Gaming and Boiling Pots
I slept really badly last night. It might have been all the rich food or not getting quite enough exercise or something, but I slept really, really badly. Partially the discomfort of my body and partially the discomfort of my splints. There's Velcro on the splints that rubs against my skin, and I'd tried putting my Hand-eze fingerless gloves on under it and it helped a little, but the gloves were thick enough to compress my hands a bit more and that really messed up my circulation. So I finally found a pair of nylon socks that were mildly messed up and I cut the toes off and cut a hole for my thumb in each and put those on under the splint.
After I did that, the Velcro only ate into the nylon and not my skin. That helped some. But it's hard to think creatively at night and still sleep. So John got up around 8 or so, and let me sleep until about 10. I got up then because I had to go to the bathroom and I heard him starting up the fire and the fan over the stove, as he was making breakfast, but I crawled back into bed. He came in, blinked, apologized and then sat down by me to find out if I really was going back to sleep or not. He didn't mind if I did, but wanted to know if I wanted waffles or pancakes when I really did wake up.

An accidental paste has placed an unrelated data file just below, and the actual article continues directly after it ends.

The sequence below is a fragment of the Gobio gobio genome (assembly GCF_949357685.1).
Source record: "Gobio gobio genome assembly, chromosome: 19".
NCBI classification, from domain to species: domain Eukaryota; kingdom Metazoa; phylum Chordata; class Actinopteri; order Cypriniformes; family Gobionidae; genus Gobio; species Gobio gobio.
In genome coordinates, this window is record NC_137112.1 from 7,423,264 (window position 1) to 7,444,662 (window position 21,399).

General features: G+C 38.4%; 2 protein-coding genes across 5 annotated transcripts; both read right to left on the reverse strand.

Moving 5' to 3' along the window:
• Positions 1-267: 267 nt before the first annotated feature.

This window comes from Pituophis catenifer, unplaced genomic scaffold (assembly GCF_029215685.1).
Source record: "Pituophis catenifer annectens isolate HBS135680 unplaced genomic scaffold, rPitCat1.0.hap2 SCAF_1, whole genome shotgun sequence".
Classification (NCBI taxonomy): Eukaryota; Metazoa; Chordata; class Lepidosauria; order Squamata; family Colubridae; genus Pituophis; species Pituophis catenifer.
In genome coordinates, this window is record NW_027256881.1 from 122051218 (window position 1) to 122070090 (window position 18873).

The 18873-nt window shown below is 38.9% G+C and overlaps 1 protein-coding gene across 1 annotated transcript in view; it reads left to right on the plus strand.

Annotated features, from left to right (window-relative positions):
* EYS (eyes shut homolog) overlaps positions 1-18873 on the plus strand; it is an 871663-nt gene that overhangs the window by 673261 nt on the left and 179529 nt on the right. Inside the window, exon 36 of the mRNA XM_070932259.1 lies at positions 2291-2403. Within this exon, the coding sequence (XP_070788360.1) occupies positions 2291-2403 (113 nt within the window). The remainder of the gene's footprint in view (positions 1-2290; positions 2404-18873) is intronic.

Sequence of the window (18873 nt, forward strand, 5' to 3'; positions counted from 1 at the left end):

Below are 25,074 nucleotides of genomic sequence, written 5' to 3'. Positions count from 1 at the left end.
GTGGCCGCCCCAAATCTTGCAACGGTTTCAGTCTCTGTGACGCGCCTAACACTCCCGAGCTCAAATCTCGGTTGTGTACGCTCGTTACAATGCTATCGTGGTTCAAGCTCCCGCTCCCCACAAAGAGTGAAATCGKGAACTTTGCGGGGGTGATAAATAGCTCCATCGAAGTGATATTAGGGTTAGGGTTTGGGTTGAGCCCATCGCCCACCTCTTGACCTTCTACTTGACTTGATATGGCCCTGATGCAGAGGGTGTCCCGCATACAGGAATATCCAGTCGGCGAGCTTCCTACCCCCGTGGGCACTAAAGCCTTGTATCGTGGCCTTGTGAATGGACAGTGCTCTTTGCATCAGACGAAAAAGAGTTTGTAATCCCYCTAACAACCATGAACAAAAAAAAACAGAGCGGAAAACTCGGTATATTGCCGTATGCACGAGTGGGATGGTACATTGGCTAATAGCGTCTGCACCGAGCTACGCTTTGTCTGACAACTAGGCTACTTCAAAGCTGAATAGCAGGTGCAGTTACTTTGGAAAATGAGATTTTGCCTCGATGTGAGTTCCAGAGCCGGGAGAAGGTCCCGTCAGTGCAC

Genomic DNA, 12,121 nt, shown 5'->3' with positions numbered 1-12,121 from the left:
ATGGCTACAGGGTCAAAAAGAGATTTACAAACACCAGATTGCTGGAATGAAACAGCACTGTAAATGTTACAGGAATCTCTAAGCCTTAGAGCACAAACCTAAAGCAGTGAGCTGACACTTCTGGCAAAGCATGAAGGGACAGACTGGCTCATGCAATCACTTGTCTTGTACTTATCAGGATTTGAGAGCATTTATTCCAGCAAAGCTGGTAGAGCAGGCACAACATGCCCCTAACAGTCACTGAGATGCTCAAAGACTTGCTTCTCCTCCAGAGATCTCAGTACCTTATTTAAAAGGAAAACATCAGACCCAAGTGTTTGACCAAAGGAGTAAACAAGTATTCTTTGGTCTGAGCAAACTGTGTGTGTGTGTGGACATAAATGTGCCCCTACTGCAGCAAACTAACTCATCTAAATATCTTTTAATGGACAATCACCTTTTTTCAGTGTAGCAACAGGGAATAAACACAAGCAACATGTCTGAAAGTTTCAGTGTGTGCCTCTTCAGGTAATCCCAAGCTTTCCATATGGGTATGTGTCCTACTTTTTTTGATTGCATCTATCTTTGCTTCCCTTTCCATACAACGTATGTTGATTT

My stomach growled at me. Hun-gry.
Sleepy and hungry. Can't win. I can always take a nap later if I need to. So I got up and showered while he cooked. The shower made me feel half alive again. The breakfast finished the job. Bacon and pancakes and grapefruit. Yum.
Feeling far better, I settled down to play Final Fantasy VII. John went out to get the tires filled on the Passat and then to wash the cars, as he wanted to do that. I'd discovered, yesterday, that even though I hadn't touched a keyboard, my hands had swollen massively. So it's not just keyboarding that'll do it. It's probably just that I'm pregnant and it's just not going to go away until I'm done. So I might as well do some of the things I like doing.